The next position in the timeline of ethical leadership is that of the socially responsible leader which includes servant leadership, spiritual leadership, and corporate social responsibil- ity (CSR). Servant leadership aims to serve the actors related to the organization and has care and compassion as key attributes. Spiritual leaders see their work as a “higher calling” and dis- play sacrificing behavior, whereas CSR focuses on the broader society and environment and values sustainability (Turker, 2009; Van Wart, 2014). Since aspects of socially responsible leaders show a greater focus (through acts like sacrifice) on follower development and aspects beyond organization including society and environment, they are considered to have more external orientation compared to the leadership styles discussed earlier. A more precise distinc- tion between servant and spiritual leadership is beyond the scope of this study, but it empha- sizes the distinction between these two and CSR, which, as indicated by the title, focuses on actors beyond the organization including the broader society and environment.

Van Wart (2014) considers transformational leadership the “proper ends” of ethical leader- ship. Other ethical leadership studies, such as that of Brown et al. (2005), characterized the overlap between the conceptualization of ethical leadership and transformational leadership partial at best. However, this article stresses the central role in ethical propagation of trans- formational leadership attributes, such as undertaking actual changes within organizations to adapt to growing needs of the organization as well as society—for example, the transition to environmentally friendly methods of doing business (sustainability). On this basis, it can be seen as an important outcome of the process and assume it as the highest externally orien- tated form of ethical leadership.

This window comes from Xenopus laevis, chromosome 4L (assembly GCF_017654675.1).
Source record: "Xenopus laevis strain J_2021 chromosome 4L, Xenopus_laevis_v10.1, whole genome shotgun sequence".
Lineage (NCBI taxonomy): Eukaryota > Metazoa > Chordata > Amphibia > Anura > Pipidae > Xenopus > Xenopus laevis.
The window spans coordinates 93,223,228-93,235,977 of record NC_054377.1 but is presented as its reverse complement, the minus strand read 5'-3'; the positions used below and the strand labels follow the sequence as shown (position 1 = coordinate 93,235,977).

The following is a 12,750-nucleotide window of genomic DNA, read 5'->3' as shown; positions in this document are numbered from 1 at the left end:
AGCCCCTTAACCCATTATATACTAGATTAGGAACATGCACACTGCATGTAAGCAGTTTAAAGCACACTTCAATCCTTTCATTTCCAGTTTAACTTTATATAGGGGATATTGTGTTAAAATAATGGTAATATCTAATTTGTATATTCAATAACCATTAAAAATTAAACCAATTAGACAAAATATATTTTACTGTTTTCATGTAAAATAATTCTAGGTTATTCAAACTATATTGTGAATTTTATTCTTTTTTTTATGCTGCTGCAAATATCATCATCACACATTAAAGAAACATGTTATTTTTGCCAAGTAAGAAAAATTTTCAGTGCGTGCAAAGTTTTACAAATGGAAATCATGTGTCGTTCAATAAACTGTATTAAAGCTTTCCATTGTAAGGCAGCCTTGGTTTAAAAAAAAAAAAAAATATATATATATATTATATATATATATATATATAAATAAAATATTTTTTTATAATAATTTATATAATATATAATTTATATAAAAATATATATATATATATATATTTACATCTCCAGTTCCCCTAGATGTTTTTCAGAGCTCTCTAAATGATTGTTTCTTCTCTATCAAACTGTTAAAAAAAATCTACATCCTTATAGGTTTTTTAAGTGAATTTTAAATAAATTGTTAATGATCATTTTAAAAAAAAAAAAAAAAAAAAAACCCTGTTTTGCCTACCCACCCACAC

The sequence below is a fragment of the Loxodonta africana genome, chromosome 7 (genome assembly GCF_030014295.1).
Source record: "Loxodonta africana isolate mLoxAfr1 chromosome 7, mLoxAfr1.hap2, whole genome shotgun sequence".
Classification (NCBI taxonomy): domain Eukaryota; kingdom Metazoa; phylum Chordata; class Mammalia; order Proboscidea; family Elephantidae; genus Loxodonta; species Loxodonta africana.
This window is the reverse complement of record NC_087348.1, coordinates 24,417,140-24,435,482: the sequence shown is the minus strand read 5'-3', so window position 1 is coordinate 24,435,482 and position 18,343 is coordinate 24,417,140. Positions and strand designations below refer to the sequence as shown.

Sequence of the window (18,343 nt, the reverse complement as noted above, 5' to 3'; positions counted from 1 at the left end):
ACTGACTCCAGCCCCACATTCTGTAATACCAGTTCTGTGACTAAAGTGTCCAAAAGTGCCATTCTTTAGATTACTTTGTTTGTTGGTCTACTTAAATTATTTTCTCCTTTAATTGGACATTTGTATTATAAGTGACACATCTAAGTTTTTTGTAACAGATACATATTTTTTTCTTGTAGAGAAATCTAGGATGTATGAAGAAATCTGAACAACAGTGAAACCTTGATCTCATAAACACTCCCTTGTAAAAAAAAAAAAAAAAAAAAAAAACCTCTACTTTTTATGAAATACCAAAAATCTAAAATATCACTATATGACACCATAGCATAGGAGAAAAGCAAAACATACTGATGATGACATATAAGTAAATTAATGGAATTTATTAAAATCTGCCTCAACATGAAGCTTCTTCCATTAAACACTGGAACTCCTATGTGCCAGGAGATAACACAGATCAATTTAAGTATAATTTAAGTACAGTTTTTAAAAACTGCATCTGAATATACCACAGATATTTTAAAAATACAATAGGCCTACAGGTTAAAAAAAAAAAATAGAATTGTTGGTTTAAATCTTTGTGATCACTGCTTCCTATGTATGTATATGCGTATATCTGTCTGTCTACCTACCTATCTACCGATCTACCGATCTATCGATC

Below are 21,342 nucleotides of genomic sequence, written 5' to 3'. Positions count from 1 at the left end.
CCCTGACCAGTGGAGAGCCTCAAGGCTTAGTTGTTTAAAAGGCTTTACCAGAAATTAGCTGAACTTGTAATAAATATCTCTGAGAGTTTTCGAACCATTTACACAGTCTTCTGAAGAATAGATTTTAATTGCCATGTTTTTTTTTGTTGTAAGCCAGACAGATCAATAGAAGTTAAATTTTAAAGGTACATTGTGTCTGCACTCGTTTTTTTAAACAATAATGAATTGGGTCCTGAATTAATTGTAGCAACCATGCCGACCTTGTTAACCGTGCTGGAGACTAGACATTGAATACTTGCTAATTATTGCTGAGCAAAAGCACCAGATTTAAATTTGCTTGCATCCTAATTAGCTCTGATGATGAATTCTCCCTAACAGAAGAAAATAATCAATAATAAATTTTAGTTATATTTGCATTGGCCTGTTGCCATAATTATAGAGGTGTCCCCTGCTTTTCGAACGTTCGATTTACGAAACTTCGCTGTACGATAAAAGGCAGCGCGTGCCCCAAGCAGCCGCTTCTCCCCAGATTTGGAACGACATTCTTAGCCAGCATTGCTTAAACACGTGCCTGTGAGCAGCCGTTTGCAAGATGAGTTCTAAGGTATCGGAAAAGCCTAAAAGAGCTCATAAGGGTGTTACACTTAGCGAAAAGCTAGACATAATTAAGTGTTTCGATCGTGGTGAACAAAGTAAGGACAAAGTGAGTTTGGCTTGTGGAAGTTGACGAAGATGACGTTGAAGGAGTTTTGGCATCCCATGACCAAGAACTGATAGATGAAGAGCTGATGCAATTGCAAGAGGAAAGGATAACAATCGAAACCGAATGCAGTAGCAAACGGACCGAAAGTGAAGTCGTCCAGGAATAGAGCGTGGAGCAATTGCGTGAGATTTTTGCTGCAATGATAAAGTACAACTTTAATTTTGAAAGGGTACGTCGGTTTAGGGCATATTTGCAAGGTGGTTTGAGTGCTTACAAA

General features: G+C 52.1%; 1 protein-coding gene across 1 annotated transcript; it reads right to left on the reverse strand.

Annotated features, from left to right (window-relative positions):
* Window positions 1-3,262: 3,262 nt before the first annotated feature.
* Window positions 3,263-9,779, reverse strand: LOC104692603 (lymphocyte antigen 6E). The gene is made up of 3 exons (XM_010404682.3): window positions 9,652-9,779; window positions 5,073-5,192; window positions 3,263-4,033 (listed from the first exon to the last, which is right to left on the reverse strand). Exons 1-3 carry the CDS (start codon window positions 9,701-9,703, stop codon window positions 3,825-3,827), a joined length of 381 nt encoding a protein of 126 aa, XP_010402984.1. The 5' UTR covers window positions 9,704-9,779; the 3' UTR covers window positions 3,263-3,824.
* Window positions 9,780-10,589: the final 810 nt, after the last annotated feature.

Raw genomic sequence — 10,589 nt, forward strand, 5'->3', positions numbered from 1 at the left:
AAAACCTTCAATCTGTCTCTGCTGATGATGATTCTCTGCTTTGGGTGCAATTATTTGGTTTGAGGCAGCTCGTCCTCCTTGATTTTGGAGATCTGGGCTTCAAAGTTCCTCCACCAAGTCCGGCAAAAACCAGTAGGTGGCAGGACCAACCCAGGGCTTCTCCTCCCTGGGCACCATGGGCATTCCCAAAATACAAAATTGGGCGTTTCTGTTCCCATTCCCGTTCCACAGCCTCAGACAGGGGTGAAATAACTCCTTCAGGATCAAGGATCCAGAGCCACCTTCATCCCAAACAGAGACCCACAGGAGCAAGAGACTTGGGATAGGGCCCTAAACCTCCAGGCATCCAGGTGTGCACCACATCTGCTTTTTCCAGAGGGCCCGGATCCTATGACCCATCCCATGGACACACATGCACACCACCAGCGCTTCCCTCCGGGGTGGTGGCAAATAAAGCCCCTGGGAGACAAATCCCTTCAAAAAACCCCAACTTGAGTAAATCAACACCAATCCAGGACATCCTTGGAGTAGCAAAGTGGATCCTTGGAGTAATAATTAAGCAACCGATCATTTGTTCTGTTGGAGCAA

The process in which leaders’ external orientation increases and leaders can move from one form of ethical leadership to the next on the time line depends on their taking specific steps. This is illustrated in Figure 2.

Figure 2 shows a process consisting of six broad steps, which are associated with the corresponding leadership styles from Figure 1. Again, the order of the steps depicts an increasing external orientation. This implies that ethical leadership development starts with self-focus, grows into utmost dedication toward followers and other external factors, and con- cludes into commitment to initiating change of the status quo.

The first step of the process starts with individual ethics, and the role of the leader is to focus on developing ethical skills. The source of adopting an ethical lifestyle could be exter- nal and internal drivers as evident from the social learning theory implied in ethical leader- ship by seminal authors (Brown et al., 2005). However, the personal wisdom associated with virtuous leadership is the primary factor of ethical behavior. At this point, the leader does not make any efforts to instill these qualities into followers, so it is assumed that, willingly, there is no point of external contact. Since there is no active role on the part of the virtuous leader in question to engage with external actors, his/her focus remains narrow.